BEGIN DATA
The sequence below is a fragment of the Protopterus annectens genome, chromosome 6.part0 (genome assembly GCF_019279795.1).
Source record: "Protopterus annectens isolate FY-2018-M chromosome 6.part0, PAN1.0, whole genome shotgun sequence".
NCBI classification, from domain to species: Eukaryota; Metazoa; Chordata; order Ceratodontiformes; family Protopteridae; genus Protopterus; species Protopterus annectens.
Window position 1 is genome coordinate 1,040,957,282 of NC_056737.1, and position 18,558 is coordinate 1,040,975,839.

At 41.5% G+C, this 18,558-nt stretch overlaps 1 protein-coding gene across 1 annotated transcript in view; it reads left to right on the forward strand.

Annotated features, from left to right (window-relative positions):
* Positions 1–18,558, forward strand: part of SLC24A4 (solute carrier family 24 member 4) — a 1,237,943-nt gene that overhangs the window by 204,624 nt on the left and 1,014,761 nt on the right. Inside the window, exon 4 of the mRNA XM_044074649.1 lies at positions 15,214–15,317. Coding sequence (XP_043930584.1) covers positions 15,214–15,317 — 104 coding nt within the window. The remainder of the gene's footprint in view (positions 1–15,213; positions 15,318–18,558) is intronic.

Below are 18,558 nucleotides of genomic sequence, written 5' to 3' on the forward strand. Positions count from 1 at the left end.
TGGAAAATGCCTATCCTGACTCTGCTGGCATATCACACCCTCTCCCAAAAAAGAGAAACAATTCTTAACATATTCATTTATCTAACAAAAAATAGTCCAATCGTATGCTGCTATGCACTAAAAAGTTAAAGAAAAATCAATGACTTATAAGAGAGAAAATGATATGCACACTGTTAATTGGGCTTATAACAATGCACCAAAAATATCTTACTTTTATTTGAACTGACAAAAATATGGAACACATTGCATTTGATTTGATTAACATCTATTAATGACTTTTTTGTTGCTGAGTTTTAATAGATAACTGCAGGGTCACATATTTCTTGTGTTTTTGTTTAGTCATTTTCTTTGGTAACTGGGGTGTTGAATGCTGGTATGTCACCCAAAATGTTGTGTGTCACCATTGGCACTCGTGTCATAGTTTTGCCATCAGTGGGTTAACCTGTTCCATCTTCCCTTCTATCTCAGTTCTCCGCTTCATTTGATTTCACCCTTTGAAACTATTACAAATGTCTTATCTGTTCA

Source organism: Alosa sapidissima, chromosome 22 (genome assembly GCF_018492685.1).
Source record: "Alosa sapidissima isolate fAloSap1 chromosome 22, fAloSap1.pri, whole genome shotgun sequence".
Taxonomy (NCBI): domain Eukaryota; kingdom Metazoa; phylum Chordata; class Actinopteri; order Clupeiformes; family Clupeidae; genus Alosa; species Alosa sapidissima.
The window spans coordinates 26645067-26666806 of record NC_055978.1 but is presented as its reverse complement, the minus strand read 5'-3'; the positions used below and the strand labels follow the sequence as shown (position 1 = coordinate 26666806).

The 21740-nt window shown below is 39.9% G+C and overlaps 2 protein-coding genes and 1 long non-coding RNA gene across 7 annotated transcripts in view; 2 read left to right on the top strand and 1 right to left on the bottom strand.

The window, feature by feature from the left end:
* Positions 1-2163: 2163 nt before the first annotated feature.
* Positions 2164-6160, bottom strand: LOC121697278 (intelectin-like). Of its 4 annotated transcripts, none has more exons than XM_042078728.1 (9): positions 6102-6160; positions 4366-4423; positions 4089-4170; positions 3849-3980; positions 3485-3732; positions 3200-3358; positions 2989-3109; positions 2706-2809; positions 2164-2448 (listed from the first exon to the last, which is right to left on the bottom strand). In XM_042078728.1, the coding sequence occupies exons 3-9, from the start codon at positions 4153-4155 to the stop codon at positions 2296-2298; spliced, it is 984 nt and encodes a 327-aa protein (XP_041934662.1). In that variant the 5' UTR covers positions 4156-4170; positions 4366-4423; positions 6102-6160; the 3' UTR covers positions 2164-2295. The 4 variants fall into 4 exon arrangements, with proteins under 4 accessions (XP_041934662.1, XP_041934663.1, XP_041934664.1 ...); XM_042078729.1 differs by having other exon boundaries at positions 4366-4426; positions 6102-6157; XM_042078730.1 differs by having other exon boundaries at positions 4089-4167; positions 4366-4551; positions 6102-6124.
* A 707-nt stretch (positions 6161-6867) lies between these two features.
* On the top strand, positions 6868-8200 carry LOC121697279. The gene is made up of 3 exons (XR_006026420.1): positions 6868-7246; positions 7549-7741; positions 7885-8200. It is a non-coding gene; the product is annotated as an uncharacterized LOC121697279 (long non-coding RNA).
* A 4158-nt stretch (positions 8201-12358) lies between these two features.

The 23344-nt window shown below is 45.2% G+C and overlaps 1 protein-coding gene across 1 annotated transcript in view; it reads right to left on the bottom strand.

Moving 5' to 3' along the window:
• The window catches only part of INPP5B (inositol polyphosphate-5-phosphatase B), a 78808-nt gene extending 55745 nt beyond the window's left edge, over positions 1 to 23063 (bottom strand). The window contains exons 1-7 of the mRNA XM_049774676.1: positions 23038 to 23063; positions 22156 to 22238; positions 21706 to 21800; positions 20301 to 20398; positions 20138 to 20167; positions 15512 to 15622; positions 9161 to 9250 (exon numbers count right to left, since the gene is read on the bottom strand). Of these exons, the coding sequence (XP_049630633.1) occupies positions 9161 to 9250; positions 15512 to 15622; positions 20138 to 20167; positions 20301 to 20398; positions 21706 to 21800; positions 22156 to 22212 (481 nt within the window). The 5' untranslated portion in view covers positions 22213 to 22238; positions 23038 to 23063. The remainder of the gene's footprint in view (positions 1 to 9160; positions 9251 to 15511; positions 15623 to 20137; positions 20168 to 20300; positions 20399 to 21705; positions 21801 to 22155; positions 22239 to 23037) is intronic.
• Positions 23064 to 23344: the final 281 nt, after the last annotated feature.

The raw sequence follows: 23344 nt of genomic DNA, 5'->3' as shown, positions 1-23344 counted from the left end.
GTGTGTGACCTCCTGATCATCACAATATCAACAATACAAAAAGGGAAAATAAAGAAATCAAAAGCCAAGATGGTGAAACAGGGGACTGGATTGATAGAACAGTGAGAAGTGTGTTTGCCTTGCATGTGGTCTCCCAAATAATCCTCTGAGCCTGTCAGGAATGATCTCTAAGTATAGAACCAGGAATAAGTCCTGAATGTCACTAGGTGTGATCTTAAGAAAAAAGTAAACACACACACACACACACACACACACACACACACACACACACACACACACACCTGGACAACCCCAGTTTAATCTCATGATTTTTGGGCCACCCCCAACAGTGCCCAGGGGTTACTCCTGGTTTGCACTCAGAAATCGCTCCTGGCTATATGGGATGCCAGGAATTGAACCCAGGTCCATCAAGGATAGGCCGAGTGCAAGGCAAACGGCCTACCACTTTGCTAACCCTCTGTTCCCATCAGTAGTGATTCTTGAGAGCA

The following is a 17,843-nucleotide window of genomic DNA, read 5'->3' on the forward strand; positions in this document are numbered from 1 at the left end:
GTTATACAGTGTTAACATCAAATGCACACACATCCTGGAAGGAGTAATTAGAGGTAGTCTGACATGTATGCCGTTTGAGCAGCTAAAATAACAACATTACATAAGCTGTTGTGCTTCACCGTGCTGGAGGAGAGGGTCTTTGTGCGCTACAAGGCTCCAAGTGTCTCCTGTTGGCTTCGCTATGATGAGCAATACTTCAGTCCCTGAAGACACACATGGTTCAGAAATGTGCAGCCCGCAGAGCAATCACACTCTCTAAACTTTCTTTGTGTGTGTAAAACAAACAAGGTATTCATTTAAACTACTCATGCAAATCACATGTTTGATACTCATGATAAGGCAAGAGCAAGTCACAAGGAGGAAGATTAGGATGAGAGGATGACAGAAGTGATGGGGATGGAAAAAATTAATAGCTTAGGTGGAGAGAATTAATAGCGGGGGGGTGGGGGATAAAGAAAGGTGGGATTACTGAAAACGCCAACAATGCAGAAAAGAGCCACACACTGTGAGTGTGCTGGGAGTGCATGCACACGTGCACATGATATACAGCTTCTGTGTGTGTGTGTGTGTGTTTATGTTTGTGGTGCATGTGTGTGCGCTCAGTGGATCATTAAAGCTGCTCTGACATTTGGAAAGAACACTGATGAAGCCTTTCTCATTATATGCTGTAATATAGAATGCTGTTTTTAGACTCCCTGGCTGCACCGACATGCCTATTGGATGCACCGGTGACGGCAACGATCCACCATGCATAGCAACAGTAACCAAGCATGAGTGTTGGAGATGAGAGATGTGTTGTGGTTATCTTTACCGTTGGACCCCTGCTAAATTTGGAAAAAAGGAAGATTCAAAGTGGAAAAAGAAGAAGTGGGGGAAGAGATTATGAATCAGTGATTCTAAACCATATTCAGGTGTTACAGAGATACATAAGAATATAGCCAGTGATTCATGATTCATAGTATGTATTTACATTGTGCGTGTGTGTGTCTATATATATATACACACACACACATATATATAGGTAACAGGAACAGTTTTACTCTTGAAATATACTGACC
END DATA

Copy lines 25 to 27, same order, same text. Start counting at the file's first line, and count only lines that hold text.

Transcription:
The raw sequence follows: 23344 nt of genomic DNA, 5'->3' as shown, positions 1-23344 counted from the left end.
GTGTGTGACCTCCTGATCATCACAATATCAACAATACAAAAAGGGAAAATAAAGAAATCAAAAGCCAAGATGGTGAAACAGGGGACTGGATTGATAGAACAGTGAGAAGTGTGTTTGCCTTGCATGTGGTCTCCCAAATAATCCTCTGAGCCTGTCAGGAATGATCTCTAAGTATAGAACCAGGAATAAGTCCTGAATGTCACTAGGTGTGATCTTAAGAAAAAAGTAAACACACACACACACACACACACACACACACACACACACACACACACACACACCTGGACAACCCCAGTTTAATCTCATGATTTTTGGGCCACCCCCAACAGTGCCCAGGGGTTACTCCTGGTTTGCACTCAGAAATCGCTCCTGGCTATATGGGATGCCAGGAATTGAACCCAGGTCCATCAAGGATAGGCCGAGTGCAAGGCAAACGGCCTACCACTTTGCTAACCCTCTGTTCCCATCAGTAGTGATTCTTGAGAGCA

The following is a 17,843-nucleotide window of genomic DNA, read 5'->3' on the forward strand; positions in this document are numbered from 1 at the left end: